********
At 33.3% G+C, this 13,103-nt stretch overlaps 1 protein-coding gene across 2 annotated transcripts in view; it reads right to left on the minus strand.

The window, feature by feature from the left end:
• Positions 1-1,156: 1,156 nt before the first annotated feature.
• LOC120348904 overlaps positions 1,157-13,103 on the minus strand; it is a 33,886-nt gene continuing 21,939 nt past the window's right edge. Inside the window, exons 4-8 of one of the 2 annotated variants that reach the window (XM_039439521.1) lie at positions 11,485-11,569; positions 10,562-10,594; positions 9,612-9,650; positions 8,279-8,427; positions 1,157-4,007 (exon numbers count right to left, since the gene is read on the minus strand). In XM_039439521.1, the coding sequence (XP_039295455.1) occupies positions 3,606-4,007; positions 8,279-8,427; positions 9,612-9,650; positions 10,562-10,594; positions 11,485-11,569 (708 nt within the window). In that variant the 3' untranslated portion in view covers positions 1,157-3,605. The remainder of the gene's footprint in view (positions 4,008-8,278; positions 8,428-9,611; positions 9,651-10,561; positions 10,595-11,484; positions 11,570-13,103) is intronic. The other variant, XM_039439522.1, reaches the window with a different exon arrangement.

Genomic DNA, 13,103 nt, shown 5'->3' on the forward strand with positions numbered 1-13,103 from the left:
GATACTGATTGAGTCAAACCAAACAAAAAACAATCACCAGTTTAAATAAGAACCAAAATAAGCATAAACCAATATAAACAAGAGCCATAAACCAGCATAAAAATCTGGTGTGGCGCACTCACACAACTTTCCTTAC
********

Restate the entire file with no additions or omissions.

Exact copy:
At 33.3% G+C, this 13,103-nt stretch overlaps 1 protein-coding gene across 2 annotated transcripts in view; it reads right to left on the minus strand.

The window, feature by feature from the left end:
• Positions 1-1,156: 1,156 nt before the first annotated feature.
• LOC120348904 overlaps positions 1,157-13,103 on the minus strand; it is a 33,886-nt gene continuing 21,939 nt past the window's right edge. Inside the window, exons 4-8 of one of the 2 annotated variants that reach the window (XM_039439521.1) lie at positions 11,485-11,569; positions 10,562-10,594; positions 9,612-9,650; positions 8,279-8,427; positions 1,157-4,007 (exon numbers count right to left, since the gene is read on the minus strand). In XM_039439521.1, the coding sequence (XP_039295455.1) occupies positions 3,606-4,007; positions 8,279-8,427; positions 9,612-9,650; positions 10,562-10,594; positions 11,485-11,569 (708 nt within the window). In that variant the 3' untranslated portion in view covers positions 1,157-3,605. The remainder of the gene's footprint in view (positions 4,008-8,278; positions 8,428-9,611; positions 9,651-10,561; positions 10,595-11,484; positions 11,570-13,103) is intronic. The other variant, XM_039439522.1, reaches the window with a different exon arrangement.

Genomic DNA, 13,103 nt, shown 5'->3' on the forward strand with positions numbered 1-13,103 from the left:
GATACTGATTGAGTCAAACCAAACAAAAAACAATCACCAGTTTAAATAAGAACCAAAATAAGCATAAACCAATATAAACAAGAGCCATAAACCAGCATAAAAATCTGGTGTGGCGCACTCACACAACTTTCCTTAC